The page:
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On Monday, Indian Prime Minister Narendra Modi inaugurated the Ram temple in Ayodhya, Uttar Pradesh, marking a triumph for the Bharatiya Janata Party (BJP) and far-right Hindu groups including the Vishva Hindu Parishad (VHP) and the Rashtriya Swayamsevak Sangh (RSS). The temple was built on the site of the Babri Masjid, a 16th-century mosque illegally destroyed by 150,000 Hindu extremists in 1992, in a campaign which incited communal violence across the country. 

In a 1994 book, NILANJAN MUKHOPADHYAY examines the political actors involved in the temple campaign and the 1992 demolition. 

From the text:

“The manifold growth of the BJP in 1989 stemmed from two factors. First, by shrewdly aligning itself with the anti-Congress opposition parties, and sensing that the Indian electorate was keen to jettison the Congress if a viable alternative appeared in the offing. Second, the BJP also reaped the benefits of the Vishva Hindu Parishad’s (VHP) Ram temple agitation. It projected itself as the only political party that considered the temple agitation to be a legitimate one, and a right one at that, to undo the ‘historical wrong.’ The BJP was also aided in its rise to the pivotal position by the inability of other non-Congress parties to assess the ultimate plan of the BJP. This was evident in the manner in which non-Congress opposition parties forged alliances with the BJP, solely to defeat the Congress and paid scant regard to what the BJP could gain from such alliances. This included the communists, who forged indirect political alliances with the BJP, in the general elections of 1989 and in the elections for state assembly in Haryana in 1987. The BJP’s new thrust began in 1986, when Advani was elected president. Shrewdly, the BJP did not get directly embroiled in the VHP agitation. Instead, the party waited for the agitation to gain momentum, and when the political developments started snowballing towards a crisis, the BJP cleverly played the ‘temple card’ and reaped electoral benefits from the supporters of the temple agitation. From the time the VHP launched its temple agitation and started its campaign, the BJP had virtually two machineries at its disposal: its own cadre drawn from the RSS fold, and the neo-converts to the VHP fold.”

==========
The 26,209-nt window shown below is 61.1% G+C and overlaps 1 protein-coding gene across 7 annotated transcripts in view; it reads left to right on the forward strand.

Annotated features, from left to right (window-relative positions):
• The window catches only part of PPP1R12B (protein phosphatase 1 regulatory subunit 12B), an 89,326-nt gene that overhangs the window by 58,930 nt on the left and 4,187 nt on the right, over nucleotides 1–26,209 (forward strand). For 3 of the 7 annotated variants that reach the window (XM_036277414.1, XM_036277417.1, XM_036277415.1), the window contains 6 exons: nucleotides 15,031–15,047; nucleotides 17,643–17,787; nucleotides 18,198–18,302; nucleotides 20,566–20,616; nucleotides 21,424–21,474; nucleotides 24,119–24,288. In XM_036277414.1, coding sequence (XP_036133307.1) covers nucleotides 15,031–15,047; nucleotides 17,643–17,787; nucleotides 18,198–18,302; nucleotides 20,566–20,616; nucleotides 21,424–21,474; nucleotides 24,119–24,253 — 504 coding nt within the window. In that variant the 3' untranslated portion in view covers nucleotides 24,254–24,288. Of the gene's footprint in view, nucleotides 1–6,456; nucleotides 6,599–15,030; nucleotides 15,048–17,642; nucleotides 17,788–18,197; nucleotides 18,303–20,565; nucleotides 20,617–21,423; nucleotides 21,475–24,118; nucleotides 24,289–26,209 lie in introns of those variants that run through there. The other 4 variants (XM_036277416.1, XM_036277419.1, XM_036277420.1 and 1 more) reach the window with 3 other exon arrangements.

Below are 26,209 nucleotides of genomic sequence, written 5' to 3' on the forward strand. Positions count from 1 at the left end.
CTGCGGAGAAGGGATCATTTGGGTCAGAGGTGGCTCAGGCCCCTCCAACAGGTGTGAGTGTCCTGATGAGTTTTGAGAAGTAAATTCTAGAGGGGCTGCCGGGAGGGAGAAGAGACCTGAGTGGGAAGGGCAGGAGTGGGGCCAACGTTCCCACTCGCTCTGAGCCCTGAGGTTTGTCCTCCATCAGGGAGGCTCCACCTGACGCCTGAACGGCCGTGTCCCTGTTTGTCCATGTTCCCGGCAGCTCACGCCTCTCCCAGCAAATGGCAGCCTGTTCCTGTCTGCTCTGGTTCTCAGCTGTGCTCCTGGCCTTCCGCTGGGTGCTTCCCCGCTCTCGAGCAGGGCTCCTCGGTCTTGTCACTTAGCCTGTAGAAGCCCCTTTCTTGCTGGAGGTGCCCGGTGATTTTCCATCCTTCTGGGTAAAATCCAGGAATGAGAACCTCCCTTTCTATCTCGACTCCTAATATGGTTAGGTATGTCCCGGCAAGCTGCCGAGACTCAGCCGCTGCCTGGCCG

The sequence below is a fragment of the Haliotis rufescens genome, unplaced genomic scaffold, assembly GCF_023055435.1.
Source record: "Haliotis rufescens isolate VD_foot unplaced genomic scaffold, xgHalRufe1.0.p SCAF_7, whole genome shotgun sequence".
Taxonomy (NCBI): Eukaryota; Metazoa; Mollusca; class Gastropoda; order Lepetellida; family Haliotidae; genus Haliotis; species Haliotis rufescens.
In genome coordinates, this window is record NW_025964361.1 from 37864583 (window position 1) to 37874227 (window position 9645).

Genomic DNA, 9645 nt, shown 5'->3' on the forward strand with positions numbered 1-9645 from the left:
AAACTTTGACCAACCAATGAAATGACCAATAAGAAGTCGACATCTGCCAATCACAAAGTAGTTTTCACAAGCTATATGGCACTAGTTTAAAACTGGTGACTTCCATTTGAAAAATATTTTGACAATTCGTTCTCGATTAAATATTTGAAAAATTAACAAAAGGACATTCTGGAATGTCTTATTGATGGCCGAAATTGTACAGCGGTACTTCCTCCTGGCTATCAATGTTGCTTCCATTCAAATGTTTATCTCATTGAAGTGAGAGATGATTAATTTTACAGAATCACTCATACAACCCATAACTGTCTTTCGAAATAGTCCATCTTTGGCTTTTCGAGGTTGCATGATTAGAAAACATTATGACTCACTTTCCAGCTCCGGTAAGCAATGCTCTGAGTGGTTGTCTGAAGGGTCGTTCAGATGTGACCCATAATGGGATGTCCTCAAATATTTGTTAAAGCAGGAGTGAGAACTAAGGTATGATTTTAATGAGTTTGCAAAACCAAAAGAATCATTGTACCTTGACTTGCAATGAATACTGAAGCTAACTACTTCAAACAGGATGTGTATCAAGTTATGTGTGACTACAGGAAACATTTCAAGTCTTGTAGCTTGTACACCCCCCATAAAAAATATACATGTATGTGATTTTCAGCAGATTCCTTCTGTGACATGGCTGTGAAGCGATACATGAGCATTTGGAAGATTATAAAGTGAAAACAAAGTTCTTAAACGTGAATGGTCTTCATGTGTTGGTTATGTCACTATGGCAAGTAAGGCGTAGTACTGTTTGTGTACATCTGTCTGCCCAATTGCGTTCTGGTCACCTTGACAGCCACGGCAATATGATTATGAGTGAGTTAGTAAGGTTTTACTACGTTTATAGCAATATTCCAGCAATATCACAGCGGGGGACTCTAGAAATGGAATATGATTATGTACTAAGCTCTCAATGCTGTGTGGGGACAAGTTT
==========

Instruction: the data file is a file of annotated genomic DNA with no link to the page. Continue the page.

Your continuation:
+  “The VHP’s case is based on false history.” AG Noorani in 1989. Link. And see Noorani’s two-volume The Babri Masjid Question 1528-2003, an extensivedocumentation of the political and legal battles around the mosque. Link

+  “One of the most sinister features of the recent Hindutva movement has been the foregrounding of the militantly communal Hindu woman.” Tanika Sarkar in 1991 on the RSS women’s wing. Link. And Sudha Pai on caste and communal violence in Uttar Pradesh after 1992. Link

+  “A high court in independent India, swearing by the lofty ideals of the Constitution, relies on the ‘faith and belief of the Hindus’ to decide a property dispute, thereby retrogressing to pre-modernity.” Anand Teltumbde on the 2010 Supreme Court decision. Link. And a recent op-ed by Ashoka Mody on the decline of secularism. Link


Armed Conflict and Deforestation

TATIANA CANTILLO is a postgraduate researcher at the Land, Environment, Economics and Policy Institute in the University of Exeter. A recent paper co-authored with Nestor Garza studies the impact of the Colombian internal armed conflict on local development processes and deforestation during the 21st century.